As a trainer on NBC’s “The Biggest Loser,” Jen Widerstrom’s work involves supporting and pushing contestants to achieve their goals. Now in her second season with the program that is part weight-loss competition, part reality television show, Widerstrom – a former hammer thrower on the University of Kansas track and field team – thinks of her job as a way of sharing the story of the human condition. Last season, this lifelong competitor even got to the top of the podium, coaching Toma Dobrosavljevic to a first-place, 171-pounds-down finish.
Starting with a team of eight, Widerstrom motivates her contestants to reach their potential as they share personal stories with millions of viewers. With a social media audience of nearly a quarter of a million on Twitter, Facebook and Instagram, she gives followers a front-row seat to the genuine love she seems to have for the contestants. On her weekly blog, she even refers to Team Jen as “family.”
That idea – that you form a kind of familial bond with your teammates – took root when Widerstrom was a college athlete.
Rock Chalk Foundation
Following a brief stint on the Kansas rowing team, Widerstrom joined the track and field program. A throws coach discovered her raw strength in the weight room. He pictured Widerstrom having the natural athleticism necessary to spin multiple times, maintain balance and launch a heavy object as far as possible, all while staying within the 2.135-meter-diameter hammer circle.
“I owe it all to my track coach, Doug Reynolds,” Widerstrom says of the former Kansas throws coach. “He believed in me well before I did. He was relentless, and people often don’t realize the power that a workout can offer someone as far as their confidence.”
A walk-on who developed into the Big 12 Conference runner-up, Widerstrom placed 19th at the NCAA Division I Women’s Outdoor Track and Field Championships in 2005. She ended her Jayhawk career with a bachelor’s degree in sport administration and as the school record-holder in the hammer throw with a mark of 191 feet, 11 inches.
Widerstrom fed off the culture Reynolds and the entire athletics department created. She also took note of the community involvement that was embedded within the Jayhawk student-athlete experience. From volunteering with organizations such as Big Brothers Big Sisters and Read Across America, Widerstrom recalls many opportunities to make a difference in the Lawrence, Kansas, community.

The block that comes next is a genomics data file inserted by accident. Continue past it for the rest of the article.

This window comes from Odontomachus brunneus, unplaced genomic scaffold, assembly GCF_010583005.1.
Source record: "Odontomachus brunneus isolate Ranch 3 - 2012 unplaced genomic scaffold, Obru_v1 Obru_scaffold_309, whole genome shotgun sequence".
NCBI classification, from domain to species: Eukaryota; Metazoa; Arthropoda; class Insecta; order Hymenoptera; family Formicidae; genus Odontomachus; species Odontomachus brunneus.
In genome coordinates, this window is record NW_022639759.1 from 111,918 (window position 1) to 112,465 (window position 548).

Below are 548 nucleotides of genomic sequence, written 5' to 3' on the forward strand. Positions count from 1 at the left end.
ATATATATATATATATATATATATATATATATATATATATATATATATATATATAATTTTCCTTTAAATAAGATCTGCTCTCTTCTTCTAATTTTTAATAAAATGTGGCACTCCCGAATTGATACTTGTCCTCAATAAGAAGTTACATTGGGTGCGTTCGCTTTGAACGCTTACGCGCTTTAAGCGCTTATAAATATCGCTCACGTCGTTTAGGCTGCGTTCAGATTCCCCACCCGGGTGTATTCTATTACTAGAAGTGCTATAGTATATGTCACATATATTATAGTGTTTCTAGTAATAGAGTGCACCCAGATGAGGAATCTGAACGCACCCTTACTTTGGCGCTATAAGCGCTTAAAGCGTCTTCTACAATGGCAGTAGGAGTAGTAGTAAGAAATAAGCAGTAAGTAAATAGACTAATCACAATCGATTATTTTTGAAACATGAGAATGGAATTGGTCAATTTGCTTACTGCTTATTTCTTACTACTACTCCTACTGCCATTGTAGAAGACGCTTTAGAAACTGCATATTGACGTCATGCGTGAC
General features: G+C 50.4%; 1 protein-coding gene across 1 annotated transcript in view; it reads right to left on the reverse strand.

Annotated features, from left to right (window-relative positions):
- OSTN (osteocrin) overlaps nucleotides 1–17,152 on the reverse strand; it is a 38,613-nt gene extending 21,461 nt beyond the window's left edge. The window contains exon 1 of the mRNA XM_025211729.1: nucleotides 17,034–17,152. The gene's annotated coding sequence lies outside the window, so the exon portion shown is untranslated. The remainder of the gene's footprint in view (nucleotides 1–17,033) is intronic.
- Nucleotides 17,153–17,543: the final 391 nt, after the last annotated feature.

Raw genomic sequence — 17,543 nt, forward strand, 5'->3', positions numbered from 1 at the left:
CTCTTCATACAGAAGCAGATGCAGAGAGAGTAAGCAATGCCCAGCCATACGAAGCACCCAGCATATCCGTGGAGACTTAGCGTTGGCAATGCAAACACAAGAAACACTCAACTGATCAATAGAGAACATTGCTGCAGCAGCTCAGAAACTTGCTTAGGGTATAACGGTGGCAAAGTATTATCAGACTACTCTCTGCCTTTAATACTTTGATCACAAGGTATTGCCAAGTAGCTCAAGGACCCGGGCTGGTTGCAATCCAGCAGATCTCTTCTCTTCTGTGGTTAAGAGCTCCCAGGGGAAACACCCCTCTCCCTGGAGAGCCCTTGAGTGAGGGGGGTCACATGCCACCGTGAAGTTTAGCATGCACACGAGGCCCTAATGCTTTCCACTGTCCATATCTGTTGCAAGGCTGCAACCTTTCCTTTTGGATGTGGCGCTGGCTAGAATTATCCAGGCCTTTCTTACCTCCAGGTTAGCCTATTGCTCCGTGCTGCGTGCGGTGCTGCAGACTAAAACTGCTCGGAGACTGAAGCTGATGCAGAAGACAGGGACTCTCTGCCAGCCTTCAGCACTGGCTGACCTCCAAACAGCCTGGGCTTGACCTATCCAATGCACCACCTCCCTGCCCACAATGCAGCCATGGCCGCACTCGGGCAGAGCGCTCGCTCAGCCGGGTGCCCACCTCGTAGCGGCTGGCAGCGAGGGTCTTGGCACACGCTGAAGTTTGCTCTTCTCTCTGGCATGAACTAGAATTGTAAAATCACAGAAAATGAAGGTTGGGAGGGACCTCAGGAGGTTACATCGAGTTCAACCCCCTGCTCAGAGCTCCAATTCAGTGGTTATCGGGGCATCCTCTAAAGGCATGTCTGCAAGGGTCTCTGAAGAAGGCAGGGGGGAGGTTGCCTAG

After graduating from Kansas in 2005, Widerstrom doubled as a bartender and fitness model, posing for companies that advertised with Oxygen and Muscle & Fitness magazines. Much like the throws coach who discovered her in the weight room, the casting director for “American Gladiators” noticed Widerstrom during a photo shoot and asked her to try out for the show.
At 24, Widerstrom was thrilled to earn a living playing games. The native of Lisle, Illinois, was primped each day in hair and makeup before dominating contestants with her physical prowess. Embracing the nickname “Phoenix” and donning hot pink hair, Widerstrom outmuscled and outperformed opponents brave enough to enter the Gauntlet or climb the Pyramid with her.
“‘Gladiators’ showed me a glimpse of what (fitness) can do,” Widerstrom says. “Children would come up to me on the street and say, ‘It’s Phoenix! I want to be strong like her one day!’”
By simply being a 5-foot-6, 155-pound physical force, she inspired. But Widerstrom wanted more than a show that based her value on her appearance. “American Gladiators” lasted just one season – which, Widerstrom says now, forced her to think about the next step in her young career. “The best thing that happened to me with ‘Gladiators,’” she says, “is that it went off the air.”
On to Training
At 25, Widerstrom had some fame but not a lot of direction for her career. She moved to Los Angeles, where working one-on-one as a fitness trainer helped her discover the power of health and fitness. She started using fitness as a vehicle for deeper conversations.
Widerstrom began teaching private and group classes along with programming and starring in fitness videos produced by Men’s Health and Women’s Health magazines. Building relationships and becoming certified by the National Academy of Sports Medicine, she quickly became a go-to trainer in the industry. Seven years after moving to Los Angeles, she received an important phone call.
“So lo and behold, ‘The Biggest Loser’ knocks on your door,” Widerstrom said. “And here’s the opportunity to be exactly who I am.”